Last weekend, I went to the sweetest wedding of all time. It was in New York, and I flew direct from SFO to JFK on Delta Flight 444.
Normally, I spend most of my time on planes working -- I can crank out, like, five blog posts on a cross-country flight. But on this particular trip, I wanted to watch Iverson -- the Allen Iverson documentary.
Except two minutes into the movie, I had to pause it. I couldn't hear anything anyone was saying. All I could hear was the roar of the crowd.
No biggie. I'll just turn on the captions...
Except I navigated through every single page on the whole in-flight entertainment system, and nowhere, anywhere, was there an option to turn on captions.
So I asked a flight attendant, "Do you know how to turn on the captions?"
She did not. She did, however, take the issue very seriously. She asked every single other flight attendant if they could help. She tried going onto the master control thingie at the front of the plane. She even had her manager come to my seat to try to help me figure out a way.
I felt bad for causing so much trouble, and I told them not to worry -- "I'm not hearing impaired," I reminded them. "I just couldn't hear because of the background noise."
But on the inside, I was thinking, This actually is a big deal. It's, like, a major accessibility issue. What if I were hearing impaired? The only movies I'd be able to watch on this flight would be the foreign language films with English subtitles.
The flight attendants seemed to feel the same way. They continued trying to figure out a good solution, even though I politely told them, "It's fine. I don't want to watch a movie anymore, anyway."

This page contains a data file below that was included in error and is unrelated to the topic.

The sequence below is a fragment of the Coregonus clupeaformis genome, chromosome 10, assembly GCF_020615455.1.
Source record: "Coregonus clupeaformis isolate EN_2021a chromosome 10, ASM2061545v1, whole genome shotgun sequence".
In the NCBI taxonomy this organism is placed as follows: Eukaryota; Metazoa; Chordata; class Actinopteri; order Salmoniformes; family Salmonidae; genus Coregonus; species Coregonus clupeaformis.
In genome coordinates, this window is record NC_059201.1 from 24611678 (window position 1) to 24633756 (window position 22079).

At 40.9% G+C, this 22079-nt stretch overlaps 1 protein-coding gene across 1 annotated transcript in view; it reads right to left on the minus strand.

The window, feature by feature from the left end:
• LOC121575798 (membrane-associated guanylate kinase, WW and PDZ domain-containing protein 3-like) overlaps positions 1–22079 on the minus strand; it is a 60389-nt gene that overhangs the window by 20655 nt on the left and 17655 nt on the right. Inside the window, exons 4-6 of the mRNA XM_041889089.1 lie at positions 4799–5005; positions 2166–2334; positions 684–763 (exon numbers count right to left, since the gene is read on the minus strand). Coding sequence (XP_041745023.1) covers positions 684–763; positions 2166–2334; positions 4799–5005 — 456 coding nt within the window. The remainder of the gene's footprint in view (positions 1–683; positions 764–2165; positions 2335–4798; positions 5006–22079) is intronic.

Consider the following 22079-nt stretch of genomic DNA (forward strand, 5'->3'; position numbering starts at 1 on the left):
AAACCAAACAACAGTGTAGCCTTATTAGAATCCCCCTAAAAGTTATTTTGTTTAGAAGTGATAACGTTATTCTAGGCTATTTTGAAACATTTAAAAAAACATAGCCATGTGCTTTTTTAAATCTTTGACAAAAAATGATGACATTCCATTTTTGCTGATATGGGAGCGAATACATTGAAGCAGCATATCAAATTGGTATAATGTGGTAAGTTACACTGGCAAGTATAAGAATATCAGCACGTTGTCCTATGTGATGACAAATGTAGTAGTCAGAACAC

Eventually, we came to a compromise. I watched 世界から猫が消えたなら -- If Cats Disappeared From The World -- and it was very charming. They gave me a free bottle of wine for the inconvenience.
The flight attendants on Delta are not to blame for this -- they were super compassionate, and impressed me with their eagerness to solve problems. One showed me how to stream movies from the Delta server on my laptop, to see if the sound would be better. Some of the movies on the server did, in fact, have captions -- it's just, there weren't outlets at the seats on this flight, and I didn't have a full charge.
Another brought me a new pair of headphones, in case mine weren't working right.
They did everything they could, and I am in no way blaming them... but something about this just isn't sitting right with me.
In spite of having mocked an over-the-top Everyday Feminism article (which included commands like, "Have a designated sniffer at the door to smell everyone as they arrive and make sure no one is wearing a chemical fragrance") on the topic, accessibility is important to me.
Having closed captions on the in-flight entertainment system seems like a very cheap, easy way to make a long flight more enjoyable for the hearing impaired. (As well as people like me, who wanted to hear more than just the explosions.) It seems pretty wild and unacceptable to me that Delta either
a) Couldn't be bothered to include them
b) Did include them, but in such a clunky way that not even the flight attendants could figure out how to turn them on.
The good news is, it seems like an easy fix. Delta Airlines -- you need to fix this.
About the Author
Eva is a content specialist with a passion for play, travel... and a little bit of girl power. Read more >
Want to support The Happy Talent? CLICK HERE!
Or Find me on Patreon!
What's Popular on The Happy Talent:
Trending in Dating and Relationships:
What's Popular in Science:
Playfulness and Leisure Skills:
Popular in Psychology and Social Skills: